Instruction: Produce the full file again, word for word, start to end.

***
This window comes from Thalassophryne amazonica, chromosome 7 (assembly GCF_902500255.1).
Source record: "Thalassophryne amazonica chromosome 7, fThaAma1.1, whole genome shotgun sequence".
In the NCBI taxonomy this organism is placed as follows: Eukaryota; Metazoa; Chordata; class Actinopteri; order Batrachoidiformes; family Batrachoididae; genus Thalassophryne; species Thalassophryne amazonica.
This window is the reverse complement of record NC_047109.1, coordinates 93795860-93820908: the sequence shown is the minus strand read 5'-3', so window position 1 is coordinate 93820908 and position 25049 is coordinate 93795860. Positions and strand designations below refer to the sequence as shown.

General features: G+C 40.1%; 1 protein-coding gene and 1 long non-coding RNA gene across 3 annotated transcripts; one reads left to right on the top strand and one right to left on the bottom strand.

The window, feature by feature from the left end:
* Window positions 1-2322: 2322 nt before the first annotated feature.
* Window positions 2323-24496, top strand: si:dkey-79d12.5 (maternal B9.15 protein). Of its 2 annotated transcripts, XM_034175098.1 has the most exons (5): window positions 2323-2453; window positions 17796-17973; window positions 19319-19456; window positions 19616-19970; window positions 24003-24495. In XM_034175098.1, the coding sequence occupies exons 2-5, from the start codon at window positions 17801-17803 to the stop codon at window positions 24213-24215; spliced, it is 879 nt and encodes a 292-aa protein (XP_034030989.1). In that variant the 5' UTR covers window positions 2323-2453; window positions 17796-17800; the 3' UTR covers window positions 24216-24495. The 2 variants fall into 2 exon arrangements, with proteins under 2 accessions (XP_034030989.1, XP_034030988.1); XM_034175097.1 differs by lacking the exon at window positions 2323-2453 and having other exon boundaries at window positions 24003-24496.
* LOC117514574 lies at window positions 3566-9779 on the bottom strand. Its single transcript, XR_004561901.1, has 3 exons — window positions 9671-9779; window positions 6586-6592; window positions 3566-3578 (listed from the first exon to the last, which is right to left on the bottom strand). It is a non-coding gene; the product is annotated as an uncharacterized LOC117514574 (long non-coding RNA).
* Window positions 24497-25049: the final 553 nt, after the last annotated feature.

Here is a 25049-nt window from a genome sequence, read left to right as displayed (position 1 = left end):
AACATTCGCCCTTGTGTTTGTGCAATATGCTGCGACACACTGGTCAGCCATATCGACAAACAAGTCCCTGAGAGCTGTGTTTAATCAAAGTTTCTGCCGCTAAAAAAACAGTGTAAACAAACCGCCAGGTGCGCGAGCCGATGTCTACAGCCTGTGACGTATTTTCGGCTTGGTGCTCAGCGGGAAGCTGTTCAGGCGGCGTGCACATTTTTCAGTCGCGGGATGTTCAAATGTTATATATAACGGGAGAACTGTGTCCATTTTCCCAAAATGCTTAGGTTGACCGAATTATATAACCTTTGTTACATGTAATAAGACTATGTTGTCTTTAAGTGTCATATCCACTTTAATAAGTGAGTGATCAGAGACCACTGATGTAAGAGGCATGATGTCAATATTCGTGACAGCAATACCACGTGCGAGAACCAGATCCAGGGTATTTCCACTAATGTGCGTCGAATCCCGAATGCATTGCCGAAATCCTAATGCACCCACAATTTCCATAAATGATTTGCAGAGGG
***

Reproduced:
This window comes from Thalassophryne amazonica, chromosome 7 (assembly GCF_902500255.1).
Source record: "Thalassophryne amazonica chromosome 7, fThaAma1.1, whole genome shotgun sequence".
In the NCBI taxonomy this organism is placed as follows: Eukaryota; Metazoa; Chordata; class Actinopteri; order Batrachoidiformes; family Batrachoididae; genus Thalassophryne; species Thalassophryne amazonica.
This window is the reverse complement of record NC_047109.1, coordinates 93795860-93820908: the sequence shown is the minus strand read 5'-3', so window position 1 is coordinate 93820908 and position 25049 is coordinate 93795860. Positions and strand designations below refer to the sequence as shown.

General features: G+C 40.1%; 1 protein-coding gene and 1 long non-coding RNA gene across 3 annotated transcripts; one reads left to right on the top strand and one right to left on the bottom strand.

The window, feature by feature from the left end:
* Window positions 1-2322: 2322 nt before the first annotated feature.
* Window positions 2323-24496, top strand: si:dkey-79d12.5 (maternal B9.15 protein). Of its 2 annotated transcripts, XM_034175098.1 has the most exons (5): window positions 2323-2453; window positions 17796-17973; window positions 19319-19456; window positions 19616-19970; window positions 24003-24495. In XM_034175098.1, the coding sequence occupies exons 2-5, from the start codon at window positions 17801-17803 to the stop codon at window positions 24213-24215; spliced, it is 879 nt and encodes a 292-aa protein (XP_034030989.1). In that variant the 5' UTR covers window positions 2323-2453; window positions 17796-17800; the 3' UTR covers window positions 24216-24495. The 2 variants fall into 2 exon arrangements, with proteins under 2 accessions (XP_034030989.1, XP_034030988.1); XM_034175097.1 differs by lacking the exon at window positions 2323-2453 and having other exon boundaries at window positions 24003-24496.
* LOC117514574 lies at window positions 3566-9779 on the bottom strand. Its single transcript, XR_004561901.1, has 3 exons — window positions 9671-9779; window positions 6586-6592; window positions 3566-3578 (listed from the first exon to the last, which is right to left on the bottom strand). It is a non-coding gene; the product is annotated as an uncharacterized LOC117514574 (long non-coding RNA).
* Window positions 24497-25049: the final 553 nt, after the last annotated feature.

Here is a 25049-nt window from a genome sequence, read left to right as displayed (position 1 = left end):
AACATTCGCCCTTGTGTTTGTGCAATATGCTGCGACACACTGGTCAGCCATATCGACAAACAAGTCCCTGAGAGCTGTGTTTAATCAAAGTTTCTGCCGCTAAAAAAACAGTGTAAACAAACCGCCAGGTGCGCGAGCCGATGTCTACAGCCTGTGACGTATTTTCGGCTTGGTGCTCAGCGGGAAGCTGTTCAGGCGGCGTGCACATTTTTCAGTCGCGGGATGTTCAAATGTTATATATAACGGGAGAACTGTGTCCATTTTCCCAAAATGCTTAGGTTGACCGAATTATATAACCTTTGTTACATGTAATAAGACTATGTTGTCTTTAAGTGTCATATCCACTTTAATAAGTGAGTGATCAGAGACCACTGATGTAAGAGGCATGATGTCAATATTCGTGACAGCAATACCACGTGCGAGAACCAGATCCAGGGTATTTCCACTAATGTGCGTCGAATCCCGAATGCATTGCCGAAATCCTAATGCACCCACAATTTCCATAAATGATTTGCAGAGGG